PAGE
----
Qui tam lawsuits, also known as whistleblower lawsuits, are a type of lawsuit brought by a private citizen on behalf of the government through the False Claims Act.
Our law firm has represented many individuals in qui tam lawsuits, and we know how important it is to understand this type of action. For a deeper explanation of the qui tam lawsuit, keep reading this article.
Summary of the Key Findings
- A qui tam lawsuit is a type of lawsuit in which a whistleblower sues on behalf of the government.
- If the whistleblower successfully proves the fraud, they may be entitled to a portion of the recovery per the False Claims Act.
- A whistleblower who is the subject of retaliation may also have a claim for employment discrimination.
Table Of Contents
- Summary of the Key Findings
- Qui Tam Lawsuits
- False Claims Act
- Examples Of Fraud in Qui Tam Lawsuits
- Whistleblowers in Qui Tam Lawsuits
- Protection For Whistleblowers
- Your Qui Tam Lawsuit
Qui Tam Lawsuits
A qui tam (pronounced “kee tam” or “kwee tam”) lawsuit is a type of legal action that enables private individuals to sue on behalf of the government in fraud cases.
The term “qui tam” is derived from a Latin phrase, “qui tam pro domino rege quam pro se ipso in hac parte sequitur,” which is translated as “he who sues for the king as well as for himself .”
Qui tam lawsuits are typically filed by whistleblowers who have witnessed firsthand instances of fraud or corruption. In order to file qui tam lawsuits, the whistleblower must have evidence to support their claims.
If the qui tam claims are successful, the whistleblower may be eligible for a portion of the damages recovered by the government.
While qui tam actions can be beneficial in combating fraud, they can also be very complex and time-consuming. They are generally based on the False Claims Act qui tam provisions which have very specific requirements. As such, it is important to consult with an experienced attorney before taking any action.
False Claims Act
The Federal False Claims Act is the most well-known qui tam statute, and it allows whistleblowers to sue companies or individuals who have defrauded the government. If the lawsuit is successful, the whistleblower may be awarded a portion of the damages recovered by the government.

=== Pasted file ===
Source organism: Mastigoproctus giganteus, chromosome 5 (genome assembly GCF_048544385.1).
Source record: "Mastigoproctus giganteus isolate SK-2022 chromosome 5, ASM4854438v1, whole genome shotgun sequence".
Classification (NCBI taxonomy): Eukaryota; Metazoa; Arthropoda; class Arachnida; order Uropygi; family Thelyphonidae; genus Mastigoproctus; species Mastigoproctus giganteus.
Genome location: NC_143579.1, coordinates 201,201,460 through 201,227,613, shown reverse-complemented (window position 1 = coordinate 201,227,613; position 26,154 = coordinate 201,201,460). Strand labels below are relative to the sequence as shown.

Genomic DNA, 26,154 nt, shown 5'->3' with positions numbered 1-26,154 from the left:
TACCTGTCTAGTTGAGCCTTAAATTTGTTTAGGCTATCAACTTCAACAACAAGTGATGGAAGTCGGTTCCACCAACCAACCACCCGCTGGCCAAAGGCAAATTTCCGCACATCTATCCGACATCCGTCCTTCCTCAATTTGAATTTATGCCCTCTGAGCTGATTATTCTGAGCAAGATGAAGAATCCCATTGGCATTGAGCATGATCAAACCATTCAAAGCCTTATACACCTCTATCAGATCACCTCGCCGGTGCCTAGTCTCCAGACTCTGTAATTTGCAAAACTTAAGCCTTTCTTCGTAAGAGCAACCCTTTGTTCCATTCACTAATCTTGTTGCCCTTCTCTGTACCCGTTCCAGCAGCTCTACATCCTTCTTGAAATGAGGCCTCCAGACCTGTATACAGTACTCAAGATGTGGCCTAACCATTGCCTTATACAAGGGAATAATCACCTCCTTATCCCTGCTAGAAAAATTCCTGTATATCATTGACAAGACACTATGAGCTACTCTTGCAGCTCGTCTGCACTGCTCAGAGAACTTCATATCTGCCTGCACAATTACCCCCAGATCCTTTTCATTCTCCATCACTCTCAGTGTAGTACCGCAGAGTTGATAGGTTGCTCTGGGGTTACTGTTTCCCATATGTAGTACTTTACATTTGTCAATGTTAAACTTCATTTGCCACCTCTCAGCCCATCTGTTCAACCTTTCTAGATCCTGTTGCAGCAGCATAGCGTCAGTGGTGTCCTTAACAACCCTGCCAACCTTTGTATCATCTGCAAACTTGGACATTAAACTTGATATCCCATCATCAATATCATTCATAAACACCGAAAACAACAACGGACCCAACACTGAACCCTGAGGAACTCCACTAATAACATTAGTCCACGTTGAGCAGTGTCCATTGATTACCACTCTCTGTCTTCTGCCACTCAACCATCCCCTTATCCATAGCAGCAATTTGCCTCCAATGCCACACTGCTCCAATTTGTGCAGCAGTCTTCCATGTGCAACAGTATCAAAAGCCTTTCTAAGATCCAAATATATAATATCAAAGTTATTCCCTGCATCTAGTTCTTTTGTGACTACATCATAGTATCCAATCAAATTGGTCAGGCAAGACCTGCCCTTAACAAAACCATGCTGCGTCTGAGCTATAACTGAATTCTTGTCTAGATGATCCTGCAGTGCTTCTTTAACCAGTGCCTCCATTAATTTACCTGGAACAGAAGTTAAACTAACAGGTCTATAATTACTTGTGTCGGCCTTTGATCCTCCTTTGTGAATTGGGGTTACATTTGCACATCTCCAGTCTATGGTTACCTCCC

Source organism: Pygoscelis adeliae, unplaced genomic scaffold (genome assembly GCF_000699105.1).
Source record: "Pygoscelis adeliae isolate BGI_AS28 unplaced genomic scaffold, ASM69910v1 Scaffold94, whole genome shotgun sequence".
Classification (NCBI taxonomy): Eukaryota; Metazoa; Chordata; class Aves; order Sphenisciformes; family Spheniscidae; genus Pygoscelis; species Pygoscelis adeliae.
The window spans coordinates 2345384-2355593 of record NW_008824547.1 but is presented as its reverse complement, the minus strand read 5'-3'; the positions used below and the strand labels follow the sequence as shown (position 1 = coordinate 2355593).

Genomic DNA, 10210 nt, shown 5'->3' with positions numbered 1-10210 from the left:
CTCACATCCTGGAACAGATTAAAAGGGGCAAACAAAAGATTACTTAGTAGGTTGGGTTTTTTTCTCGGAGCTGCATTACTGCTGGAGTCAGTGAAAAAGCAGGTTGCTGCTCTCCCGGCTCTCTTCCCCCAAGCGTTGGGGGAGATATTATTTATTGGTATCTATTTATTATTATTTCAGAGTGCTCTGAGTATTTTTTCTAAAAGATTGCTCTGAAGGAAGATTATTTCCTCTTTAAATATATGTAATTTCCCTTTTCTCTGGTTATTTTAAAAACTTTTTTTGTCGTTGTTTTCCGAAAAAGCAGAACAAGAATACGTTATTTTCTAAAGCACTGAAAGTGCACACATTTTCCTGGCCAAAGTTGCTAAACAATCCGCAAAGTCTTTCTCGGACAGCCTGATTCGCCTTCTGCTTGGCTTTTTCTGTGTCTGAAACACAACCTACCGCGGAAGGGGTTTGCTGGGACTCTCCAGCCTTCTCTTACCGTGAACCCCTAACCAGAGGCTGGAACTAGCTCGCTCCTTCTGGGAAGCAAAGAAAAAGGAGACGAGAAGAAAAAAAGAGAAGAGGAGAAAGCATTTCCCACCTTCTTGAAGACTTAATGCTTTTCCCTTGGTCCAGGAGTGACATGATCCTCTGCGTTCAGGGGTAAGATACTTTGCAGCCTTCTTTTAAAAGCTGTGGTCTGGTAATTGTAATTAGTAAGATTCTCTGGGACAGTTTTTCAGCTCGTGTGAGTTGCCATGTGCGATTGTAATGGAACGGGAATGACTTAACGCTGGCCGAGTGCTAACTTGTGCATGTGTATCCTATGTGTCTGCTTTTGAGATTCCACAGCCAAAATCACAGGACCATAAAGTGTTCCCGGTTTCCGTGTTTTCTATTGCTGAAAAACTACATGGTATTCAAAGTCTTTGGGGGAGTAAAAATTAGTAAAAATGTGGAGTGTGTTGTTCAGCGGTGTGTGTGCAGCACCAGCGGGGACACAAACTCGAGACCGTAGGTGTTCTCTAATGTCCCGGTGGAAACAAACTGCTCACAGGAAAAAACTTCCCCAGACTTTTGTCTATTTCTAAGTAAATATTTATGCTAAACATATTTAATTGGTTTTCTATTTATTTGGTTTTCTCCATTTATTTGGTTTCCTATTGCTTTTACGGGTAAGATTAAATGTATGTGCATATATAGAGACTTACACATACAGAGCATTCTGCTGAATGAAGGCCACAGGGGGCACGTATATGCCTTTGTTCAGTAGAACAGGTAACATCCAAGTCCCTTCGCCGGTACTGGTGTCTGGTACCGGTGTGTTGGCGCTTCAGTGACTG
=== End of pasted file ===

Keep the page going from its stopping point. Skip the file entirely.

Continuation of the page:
The False Claims Act was first enacted and signed into law by Abraham Lincoln in 1863. It was created to fight the rampant defense contractor fraud put upon the Union army during the Civil War .
The False Claims Act has been amended several times since then. They passed the most recent amendment in 2010, and it includes a number of significant changes in the qui tam provision that have made it easier for whistleblowers to succeed in their qui tam cases.
Fraud is a type of white-collar crime that can be defined as an intentional misrepresentation of material facts with the intent to deceive.
Fraud can take many forms, but some common examples include healthcare fraud, securities fraud, and tax fraud.
Qui tam lawsuits are often filed in healthcare False Claims Act cases, as this is an area where fraud can have a significant impact on taxpayers.
In order to prove a qui tam case, you must prove five separate elements:
- That the defendant made a false or fraudulent claim
- That the defendant knew the claim was false
- That the defendant intended to defraud the government by making the false claim
- That the government justifiably relied on the defendant’s claim
- That the claim caused damages to the government.
Successful qui tam cases in federal court provide whistleblower rewards as financial incentives to pursue these cases. They also will give money for reasonable attorneys fees and litigation costs.
Examples Of Fraud in Qui Tam Lawsuits
Some examples of fraudulent claims that the Federal False Claims Act qui tam provisions would cover include:
- Billing the government for services that were not provided
- Upcoding (billing for a more expensive service than was actually provided)
- Double billing or paying less than is owed on United States government contracts
- Providing substandard goods or services for federal programs
- Submitting a false application for government loans and grants
- Procurement fraud on a government contract
All of these are illegal and deceptive acts that the perpetrator does so they can gain an advantage over government funds.